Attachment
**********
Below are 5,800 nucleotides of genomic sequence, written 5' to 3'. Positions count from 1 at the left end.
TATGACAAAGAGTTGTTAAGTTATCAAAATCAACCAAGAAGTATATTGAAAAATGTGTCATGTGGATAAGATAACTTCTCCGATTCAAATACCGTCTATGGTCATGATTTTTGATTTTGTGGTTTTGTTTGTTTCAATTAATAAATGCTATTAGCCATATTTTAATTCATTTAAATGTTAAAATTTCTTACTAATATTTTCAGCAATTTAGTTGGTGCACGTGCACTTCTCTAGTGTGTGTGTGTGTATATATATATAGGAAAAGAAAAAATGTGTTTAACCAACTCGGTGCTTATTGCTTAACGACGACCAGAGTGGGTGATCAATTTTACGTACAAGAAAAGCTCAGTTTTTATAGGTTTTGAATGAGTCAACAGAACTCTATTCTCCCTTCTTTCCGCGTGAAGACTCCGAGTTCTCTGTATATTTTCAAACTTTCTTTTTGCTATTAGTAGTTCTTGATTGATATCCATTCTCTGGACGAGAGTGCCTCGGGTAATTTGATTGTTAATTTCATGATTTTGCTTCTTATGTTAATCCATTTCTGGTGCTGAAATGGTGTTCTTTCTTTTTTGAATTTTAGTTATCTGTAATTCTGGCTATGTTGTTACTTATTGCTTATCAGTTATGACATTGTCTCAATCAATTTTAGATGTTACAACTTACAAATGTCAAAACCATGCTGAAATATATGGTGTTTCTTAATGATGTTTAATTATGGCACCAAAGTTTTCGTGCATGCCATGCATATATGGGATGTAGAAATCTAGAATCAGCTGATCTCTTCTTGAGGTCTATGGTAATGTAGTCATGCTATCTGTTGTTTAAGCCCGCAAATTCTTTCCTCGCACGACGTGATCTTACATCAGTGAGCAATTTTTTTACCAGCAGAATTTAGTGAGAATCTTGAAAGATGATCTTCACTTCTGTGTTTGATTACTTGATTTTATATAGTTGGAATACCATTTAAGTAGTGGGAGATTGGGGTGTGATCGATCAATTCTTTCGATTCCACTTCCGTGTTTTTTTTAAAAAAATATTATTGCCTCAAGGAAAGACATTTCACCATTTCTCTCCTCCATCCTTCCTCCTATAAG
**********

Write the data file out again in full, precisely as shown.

Below are 5,800 nucleotides of genomic sequence, written 5' to 3'. Positions count from 1 at the left end.
TATGACAAAGAGTTGTTAAGTTATCAAAATCAACCAAGAAGTATATTGAAAAATGTGTCATGTGGATAAGATAACTTCTCCGATTCAAATACCGTCTATGGTCATGATTTTTGATTTTGTGGTTTTGTTTGTTTCAATTAATAAATGCTATTAGCCATATTTTAATTCATTTAAATGTTAAAATTTCTTACTAATATTTTCAGCAATTTAGTTGGTGCACGTGCACTTCTCTAGTGTGTGTGTGTGTATATATATATAGGAAAAGAAAAAATGTGTTTAACCAACTCGGTGCTTATTGCTTAACGACGACCAGAGTGGGTGATCAATTTTACGTACAAGAAAAGCTCAGTTTTTATAGGTTTTGAATGAGTCAACAGAACTCTATTCTCCCTTCTTTCCGCGTGAAGACTCCGAGTTCTCTGTATATTTTCAAACTTTCTTTTTGCTATTAGTAGTTCTTGATTGATATCCATTCTCTGGACGAGAGTGCCTCGGGTAATTTGATTGTTAATTTCATGATTTTGCTTCTTATGTTAATCCATTTCTGGTGCTGAAATGGTGTTCTTTCTTTTTTGAATTTTAGTTATCTGTAATTCTGGCTATGTTGTTACTTATTGCTTATCAGTTATGACATTGTCTCAATCAATTTTAGATGTTACAACTTACAAATGTCAAAACCATGCTGAAATATATGGTGTTTCTTAATGATGTTTAATTATGGCACCAAAGTTTTCGTGCATGCCATGCATATATGGGATGTAGAAATCTAGAATCAGCTGATCTCTTCTTGAGGTCTATGGTAATGTAGTCATGCTATCTGTTGTTTAAGCCCGCAAATTCTTTCCTCGCACGACGTGATCTTACATCAGTGAGCAATTTTTTTACCAGCAGAATTTAGTGAGAATCTTGAAAGATGATCTTCACTTCTGTGTTTGATTACTTGATTTTATATAGTTGGAATACCATTTAAGTAGTGGGAGATTGGGGTGTGATCGATCAATTCTTTCGATTCCACTTCCGTGTTTTTTTTAAAAAAATATTATTGCCTCAAGGAAAGACATTTCACCATTTCTCTCCTCCATCCTTCCTCCTATAAG